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family Law: Same Sex

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If you are in a same sex relationship and have recently married or intend to do so, you may have some questions as to how the recent changes to same sex marriage laws in Australia could affect you. We assist parties who are beginning or ending same sex relationships and provide advice as to how the relevant laws apply to their individual situation.

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Same Sex Relationships

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Same Sex Marriages

Same sex marriage became legal in Australia on 9 December 2017 when the Marriage Amendment (Definition and Religious Freedoms) Act 2017 commenced. The Act amended the Marriage Act 1961 by redefining the concept of marriage as ‘the union of 2 people to the exclusion of all others’ rather than the union of ‘a man and a woman’. A report released by the Australian Bureau of Statistics revealed that in the six months following the legalisation of same sex marriage in Australia, 3149 same sex weddings were held. Prior to the 2017 amendments, same sex couples could not legally marry in Australia but those who lived together ‘on a genuine domestic basis’ were recognised as being in a de facto relationship. Same sex couples who are recognised as de facto partners do largely have the same rights and obligations in family law matters as legal spouses do. One major difference and an additional obstacle for parties to a de facto relationship however, is that they must prove the existence of their de facto relationship prior to commencing property proceedings. Parties to a marriage do not face this additional hurdle and must simply provide their marriage certificate to commence property proceedings.

Same Sex Separation and Divorce

Perhaps the biggest practical effect of the 2017 amendments is that because same sex couples can now legally marry in Australia, they can also now be divorced in Australia. The same process and requirements apply to same sex couples applying for divorce as to heterosexual couples applying for divorce, namely that the spouses must have been separated for 12 months before applying for divorce. As with heterosexual spouses, same sex spouses who have separated can finalise their property matters at any time however once a divorce has been finalised, there is a 12 month time limit on applying to the court for a property settlement.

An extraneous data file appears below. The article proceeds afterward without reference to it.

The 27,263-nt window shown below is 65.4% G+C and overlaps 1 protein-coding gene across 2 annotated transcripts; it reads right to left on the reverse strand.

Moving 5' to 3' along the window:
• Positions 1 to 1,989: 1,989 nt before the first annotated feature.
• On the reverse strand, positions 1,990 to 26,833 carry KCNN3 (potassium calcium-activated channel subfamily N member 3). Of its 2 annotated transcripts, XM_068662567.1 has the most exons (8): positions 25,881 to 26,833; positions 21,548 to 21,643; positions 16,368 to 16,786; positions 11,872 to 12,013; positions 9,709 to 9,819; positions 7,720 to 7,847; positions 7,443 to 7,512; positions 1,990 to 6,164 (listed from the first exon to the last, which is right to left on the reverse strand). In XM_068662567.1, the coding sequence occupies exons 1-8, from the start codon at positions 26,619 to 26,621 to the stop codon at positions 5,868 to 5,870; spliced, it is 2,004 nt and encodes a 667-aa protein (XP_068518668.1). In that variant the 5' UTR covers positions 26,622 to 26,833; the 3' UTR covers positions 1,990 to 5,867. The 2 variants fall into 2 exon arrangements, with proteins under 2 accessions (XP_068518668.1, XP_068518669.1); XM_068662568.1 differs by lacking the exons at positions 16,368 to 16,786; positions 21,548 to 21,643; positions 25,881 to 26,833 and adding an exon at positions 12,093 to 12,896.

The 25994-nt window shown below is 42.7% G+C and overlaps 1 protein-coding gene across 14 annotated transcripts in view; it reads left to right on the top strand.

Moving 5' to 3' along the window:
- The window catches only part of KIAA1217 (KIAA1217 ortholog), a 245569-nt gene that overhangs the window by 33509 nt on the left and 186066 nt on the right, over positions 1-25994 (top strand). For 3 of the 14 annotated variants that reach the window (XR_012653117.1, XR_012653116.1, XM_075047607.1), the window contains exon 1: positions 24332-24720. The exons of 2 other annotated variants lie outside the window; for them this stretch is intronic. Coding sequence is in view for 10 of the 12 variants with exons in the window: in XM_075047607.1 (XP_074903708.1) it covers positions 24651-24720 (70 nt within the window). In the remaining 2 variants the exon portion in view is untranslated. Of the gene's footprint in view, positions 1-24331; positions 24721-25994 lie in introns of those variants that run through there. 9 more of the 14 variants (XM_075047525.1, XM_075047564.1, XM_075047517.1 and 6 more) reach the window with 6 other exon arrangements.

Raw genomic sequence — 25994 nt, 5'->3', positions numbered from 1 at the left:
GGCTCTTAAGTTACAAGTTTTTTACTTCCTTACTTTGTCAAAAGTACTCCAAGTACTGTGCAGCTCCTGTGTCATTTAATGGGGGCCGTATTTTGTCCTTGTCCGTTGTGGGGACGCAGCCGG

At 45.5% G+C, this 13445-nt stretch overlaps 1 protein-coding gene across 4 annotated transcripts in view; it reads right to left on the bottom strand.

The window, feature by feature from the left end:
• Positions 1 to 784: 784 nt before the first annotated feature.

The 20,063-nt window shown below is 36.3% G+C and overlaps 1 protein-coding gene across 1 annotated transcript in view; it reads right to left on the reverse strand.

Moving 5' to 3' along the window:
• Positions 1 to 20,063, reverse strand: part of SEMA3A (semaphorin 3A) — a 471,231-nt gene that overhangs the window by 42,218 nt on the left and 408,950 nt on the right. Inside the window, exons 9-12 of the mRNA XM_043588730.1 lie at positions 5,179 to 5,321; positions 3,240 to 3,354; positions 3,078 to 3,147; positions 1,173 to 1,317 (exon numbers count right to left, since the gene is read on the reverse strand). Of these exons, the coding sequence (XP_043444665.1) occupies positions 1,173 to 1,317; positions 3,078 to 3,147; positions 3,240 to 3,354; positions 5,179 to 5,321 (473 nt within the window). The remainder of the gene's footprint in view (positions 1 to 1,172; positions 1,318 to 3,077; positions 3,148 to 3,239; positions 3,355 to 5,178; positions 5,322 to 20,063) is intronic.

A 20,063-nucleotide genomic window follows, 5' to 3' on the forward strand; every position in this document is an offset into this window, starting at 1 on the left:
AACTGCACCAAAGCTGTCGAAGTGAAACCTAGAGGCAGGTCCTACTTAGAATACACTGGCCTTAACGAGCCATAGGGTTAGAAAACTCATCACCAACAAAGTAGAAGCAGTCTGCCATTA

Overseas Same Sex Marriages

The Act was further amended to recognise all same sex marriages performed overseas before the amendments were made, as well as same sex marriages performed in Australia by a diplomatic or consular officer under the law of a foreign country.  This means that any same sex couples who married in a foreign country prior to the 2017 amendments can apply for divorce in Australia. The Act also recognises all same sex divorces granted overseas prior to the 2017 amendments.

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Questions And Answers

One difference for same sex couples getting married in Australia may potentially be what type of celebrant can solemnise their marriage, and in particular whether or not their marriage can be solemnised by a Minister of religion or a religious marriage celebrant. If a Minister’s religion does not recognise same sex marriage, the Minister may not be able to solemnise a same sex marriage. Under the Marriage Act, a religious marriage celebrant may refuse to solemnise a marriage if their religious beliefs would not allow them to do so.

Before the legalisation of same sex marriage in Australia, thousands of Australian same sex couples chose to get married in countries which had already legalised same sex marriage, such as New Zealand, Canada, Britain and the Netherlands. Effective from 9 December 2017 onwards, the Marriage Act was amended to legally recognise all same sex marriages solemnised overseas. Same sex marriages solemnised in Australia by a diplomatic or consular officer under the law of another country prior to the Marriage Act being amended are also recognised.

From the date of the amendments to the Marriage Act in December 2017, same sex couples who were married in an overseas country where same sex marriage was legalised will be able to apply for divorce in Australia. As with heterosexual couples applying for divorce, in order for a divorce to be granted, same sex couples will need to satisfy the court that they have been separated for at least 12 months and that there is no reasonable likelihood of reconciliation.

Same sex couples who were divorced overseas prior to the amendments to the Marriage Act in Australia will generally have their divorces recognised under Australian law. Same sex couples who divorced overseas will have their divorces recognised as long as they meet the requirements of the Family Law Act for a valid divorce.

“Liberty is the right to do what the law permits.”

Montesquieu

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Issues that may arise in family law

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